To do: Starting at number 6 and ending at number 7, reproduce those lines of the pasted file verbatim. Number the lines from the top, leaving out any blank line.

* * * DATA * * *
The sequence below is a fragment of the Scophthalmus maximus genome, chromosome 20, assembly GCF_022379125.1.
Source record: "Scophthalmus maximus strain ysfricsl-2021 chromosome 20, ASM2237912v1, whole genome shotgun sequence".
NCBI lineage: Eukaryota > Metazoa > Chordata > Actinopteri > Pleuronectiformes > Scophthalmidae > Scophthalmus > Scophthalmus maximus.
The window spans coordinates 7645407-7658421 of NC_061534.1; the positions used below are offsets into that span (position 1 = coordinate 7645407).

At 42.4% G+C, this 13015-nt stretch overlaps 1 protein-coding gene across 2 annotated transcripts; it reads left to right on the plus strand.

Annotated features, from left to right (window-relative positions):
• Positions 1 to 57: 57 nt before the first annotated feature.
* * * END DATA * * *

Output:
Annotated features, from left to right (window-relative positions):
• Positions 1 to 57: 57 nt before the first annotated feature.